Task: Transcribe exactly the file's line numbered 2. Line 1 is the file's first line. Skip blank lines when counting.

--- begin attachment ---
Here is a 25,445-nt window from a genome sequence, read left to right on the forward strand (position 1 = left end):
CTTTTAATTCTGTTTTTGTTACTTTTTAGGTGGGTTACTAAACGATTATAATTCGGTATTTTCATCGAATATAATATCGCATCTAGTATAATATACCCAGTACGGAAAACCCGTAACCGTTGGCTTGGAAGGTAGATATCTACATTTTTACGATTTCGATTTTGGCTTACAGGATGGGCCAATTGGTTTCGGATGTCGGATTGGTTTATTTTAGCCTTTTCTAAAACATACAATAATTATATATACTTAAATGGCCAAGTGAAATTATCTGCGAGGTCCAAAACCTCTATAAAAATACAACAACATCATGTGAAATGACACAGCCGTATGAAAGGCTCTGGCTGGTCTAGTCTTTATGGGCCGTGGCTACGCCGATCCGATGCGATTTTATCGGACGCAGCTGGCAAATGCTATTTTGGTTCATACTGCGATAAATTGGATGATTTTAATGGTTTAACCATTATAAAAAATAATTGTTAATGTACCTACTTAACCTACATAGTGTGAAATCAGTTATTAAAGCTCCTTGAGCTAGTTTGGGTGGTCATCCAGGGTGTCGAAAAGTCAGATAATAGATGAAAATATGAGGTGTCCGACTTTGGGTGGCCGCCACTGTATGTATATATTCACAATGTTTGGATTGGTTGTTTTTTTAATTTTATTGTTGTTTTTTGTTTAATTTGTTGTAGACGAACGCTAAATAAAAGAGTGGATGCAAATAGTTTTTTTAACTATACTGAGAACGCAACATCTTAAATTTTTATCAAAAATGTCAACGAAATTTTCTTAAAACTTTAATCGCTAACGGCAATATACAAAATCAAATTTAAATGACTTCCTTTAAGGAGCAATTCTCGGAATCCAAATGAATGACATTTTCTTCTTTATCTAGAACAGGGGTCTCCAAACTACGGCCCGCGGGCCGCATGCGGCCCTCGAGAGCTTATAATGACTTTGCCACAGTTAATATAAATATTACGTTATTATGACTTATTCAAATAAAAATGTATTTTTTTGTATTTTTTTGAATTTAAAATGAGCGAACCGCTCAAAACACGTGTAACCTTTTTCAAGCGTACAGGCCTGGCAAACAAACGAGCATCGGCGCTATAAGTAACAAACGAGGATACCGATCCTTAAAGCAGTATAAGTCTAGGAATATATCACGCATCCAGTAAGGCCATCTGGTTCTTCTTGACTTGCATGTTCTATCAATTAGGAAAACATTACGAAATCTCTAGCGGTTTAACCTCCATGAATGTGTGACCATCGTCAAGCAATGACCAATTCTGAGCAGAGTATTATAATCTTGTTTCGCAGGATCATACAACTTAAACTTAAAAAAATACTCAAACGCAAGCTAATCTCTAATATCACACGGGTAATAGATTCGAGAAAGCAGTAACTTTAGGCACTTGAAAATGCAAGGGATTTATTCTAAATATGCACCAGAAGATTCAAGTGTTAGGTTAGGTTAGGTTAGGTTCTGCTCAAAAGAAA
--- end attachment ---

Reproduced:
CTTTTAATTCTGTTTTTGTTACTTTTTAGGTGGGTTACTAAACGATTATAATTCGGTATTTTCATCGAATATAATATCGCATCTAGTATAATATACCCAGTACGGAAAACCCGTAACCGTTGGCTTGGAAGGTAGATATCTACATTTTTACGATTTCGATTTTGGCTTACAGGATGGGCCAATTGGTTTCGGATGTCGGATTGGTTTATTTTAGCCTTTTCTAAAACATACAATAATTATATATACTTAAATGGCCAAGTGAAATTATCTGCGAGGTCCAAAACCTCTATAAAAATACAACAACATCATGTGAAATGACACAGCCGTATGAAAGGCTCTGGCTGGTCTAGTCTTTATGGGCCGTGGCTACGCCGATCCGATGCGATTTTATCGGACGCAGCTGGCAAATGCTATTTTGGTTCATACTGCGATAAATTGGATGATTTTAATGGTTTAACCATTATAAAAAATAATTGTTAATGTACCTACTTAACCTACATAGTGTGAAATCAGTTATTAAAGCTCCTTGAGCTAGTTTGGGTGGTCATCCAGGGTGTCGAAAAGTCAGATAATAGATGAAAATATGAGGTGTCCGACTTTGGGTGGCCGCCACTGTATGTATATATTCACAATGTTTGGATTGGTTGTTTTTTTAATTTTATTGTTGTTTTTTGTTTAATTTGTTGTAGACGAACGCTAAATAAAAGAGTGGATGCAAATAGTTTTTTTAACTATACTGAGAACGCAACATCTTAAATTTTTATCAAAAATGTCAACGAAATTTTCTTAAAACTTTAATCGCTAACGGCAATATACAAAATCAAATTTAAATGACTTCCTTTAAGGAGCAATTCTCGGAATCCAAATGAATGACATTTTCTTCTTTATCTAGAACAGGGGTCTCCAAACTACGGCCCGCGGGCCGCATGCGGCCCTCGAGAGCTTATAATGACTTTGCCACAGTTAATATAAATATTACGTTATTATGACTTATTCAAATAAAAATGTATTTTTTTGTATTTTTTTGAATTTAAAATGAGCGAACCGCTCAAAACACGTGTAACCTTTTTCAAGCGTACAGGCCTGGCAAACAAACGAGCATCGGCGCTATAAGTAACAAACGAGGATACCGATCCTTAAAGCAGTATAAGTCTAGGAATATATCACGCATCCAGTAAGGCCATCTGGTTCTTCTTGACTTGCATGTTCTATCAATTAGGAAAACATTACGAAATCTCTAGCGGTTTAACCTCCATGAATGTGTGACCATCGTCAAGCAATGACCAATTCTGAGCAGAGTATTATAATCTTGTTTCGCAGGATCATACAACTTAAACTTAAAAAAATACTCAAACGCAAGCTAATCTCTAATATCACACGGGTAATAGATTCGAGAAAGCAGTAACTTTAGGCACTTGAAAATGCAAGGGATTTATTCTAAATATGCACCAGAAGATTCAAGTGTTAGGTTAGGTTAGGTTAGGTTCTGCTCAAAAGAAA